However, Larrimore later explains that scholars agree the book of Job wasn’t written all at once by one person, and that it seems to be composed of many different pieces.

3. How did the information in it get to us?

In the podcast episode, Larrimore explains a theory of how the book of Job ended up in the Hebrew scriptures. He says that the poetry may have been so good that “the authorities couldn’t control it,” and even if they said the text was dangerous because it was raising questions they didn’t think were good for people to ask, the text still “somehow took on a life of its own.” Eventually, he says the theory claims it became so powerful that “the best thing that the canonizers could do was to appropriate it.”

4. How does its historical and cultural context affect its interpretation?

Larrimore gives an overview of how the words of Job were received historically. For example, he discusses how reformer John Calvin didn’t look at Job as a figure for Christ or as a prophet who knows that his Redeemer lives. Instead, he looked at the plain meaning of the words and believed Job was a sinner rather than a positive example.

In contrast, others have historically looked to Job as a saint, and he was venerated by many Medieval people. Larrimore says there’s even a church in Belgium where for 1,000 years Job has been the central figure in their church, and patrons pray to him. This was in keeping, he says, with the way Job was understood in the Catholic Middle Ages. At that time, Job was considered to be somebody with a special understanding of the divine or who had a special relationship with Christ, making him a useful and powerful intercessor if one needed help with something.

Job’s speeches where he is at his most anguished and wishes he were dead, wonders why he had been born, and feels that nothing makes sense also became a very important way in which monastic communities understood death and the terror of judgment. Additionally, his words became part of daily religious practice, especially for women. The book of Job, Larrimore says, could articulate things in people’s own experiences that they otherwise might not know how to or might be afraid to express.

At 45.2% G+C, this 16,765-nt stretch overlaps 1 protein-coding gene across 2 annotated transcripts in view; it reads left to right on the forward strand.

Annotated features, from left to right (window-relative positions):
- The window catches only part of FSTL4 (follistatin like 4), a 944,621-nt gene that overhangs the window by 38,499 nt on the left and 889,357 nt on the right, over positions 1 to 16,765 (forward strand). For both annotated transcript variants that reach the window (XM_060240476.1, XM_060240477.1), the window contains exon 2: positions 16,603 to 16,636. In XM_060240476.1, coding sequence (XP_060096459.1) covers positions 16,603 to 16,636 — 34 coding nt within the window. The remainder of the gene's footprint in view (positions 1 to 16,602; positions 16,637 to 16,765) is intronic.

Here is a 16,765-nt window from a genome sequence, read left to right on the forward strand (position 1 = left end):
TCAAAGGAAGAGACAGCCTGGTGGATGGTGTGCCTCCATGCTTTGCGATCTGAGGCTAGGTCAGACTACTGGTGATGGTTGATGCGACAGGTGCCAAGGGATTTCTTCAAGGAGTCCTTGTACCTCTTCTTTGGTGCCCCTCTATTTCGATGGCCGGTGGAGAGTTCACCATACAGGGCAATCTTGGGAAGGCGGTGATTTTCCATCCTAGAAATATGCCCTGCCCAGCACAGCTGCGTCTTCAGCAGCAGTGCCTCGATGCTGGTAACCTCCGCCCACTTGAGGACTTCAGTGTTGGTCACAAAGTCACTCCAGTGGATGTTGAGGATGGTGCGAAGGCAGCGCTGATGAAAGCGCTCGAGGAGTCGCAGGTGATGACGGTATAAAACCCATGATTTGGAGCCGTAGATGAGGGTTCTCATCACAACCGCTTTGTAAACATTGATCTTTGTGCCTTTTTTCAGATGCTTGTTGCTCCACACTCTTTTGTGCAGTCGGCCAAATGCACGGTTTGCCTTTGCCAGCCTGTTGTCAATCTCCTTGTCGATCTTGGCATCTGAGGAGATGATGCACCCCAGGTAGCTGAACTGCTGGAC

“It was when these words of Job sort of moved out of the communal, liturgical context of the monasteries into private individual experience of people; … that’s really the beginning of, say, kind of a modern, individual subjectivity in that Job is my voice. So in my life, everything’s falling apart. I don’t know what’s happening. Who do I turn to? In the past, I might have turned to saint Job since [he] helped me. But now I’ve become Job. Job’s words become mine. Job teaches me how to be patient or how to be persistent,” Larrimore says.

5. What principles or doctrines does it illustrate or teach?

Tanner explains that “Job makes it clear that suffering is not necessarily a sign of punishment,” and prosperity and suffering cannot be easily interpreted. Righteousness also does not prevent us from suffering or guarantee material awards.

He also goes on to say that “individuals often live out personal tragedies quite apart from the general prosperity and happiness of the larger community.” Whereas many of the promises in the Old Testament and the Book of Mormon apply to the entire covenant community, the book of Job is about the plight of an individual.

6. What does it teach us about the person and work of Jesus?

In examining man’s relationship with God, Tanner says he believes the book of Job’s central concern is not “with the philosophical problem of evil but with the personal problem of despair; not with God’s relationship to evil but to man’s relationship to God out of the midst of ‘evil.’”

He goes on to say that Job is never told the reason for the things he has to suffer, and what seemed to be most difficult for him was “a violated relationship with God.” But the solution to feeling “a sense of godforsakenness is, obviously, the revelation that God has not forsaken us” and that human wisdom alone cannot solve a crisis of such proportions.

“We can testify to the truth that the Lord loves and pities His children in the midst of their sharpest sorrows. We can offer scriptural and personal insights about the various purposes served by suffering. But only the Lord can confirm His continuing love through the voice of the only unfailing comforter, His Comforter,” Tanner says.

Want to apply exegesis on your own to other books of scripture? Find these questions and more in Huntsman’s piece “Teaching through Exegesis: Helping Students Ask Questions of the Text.”

▶You may also like: Why a brass serpent? 9 surprising facts about snakes in Old Testament times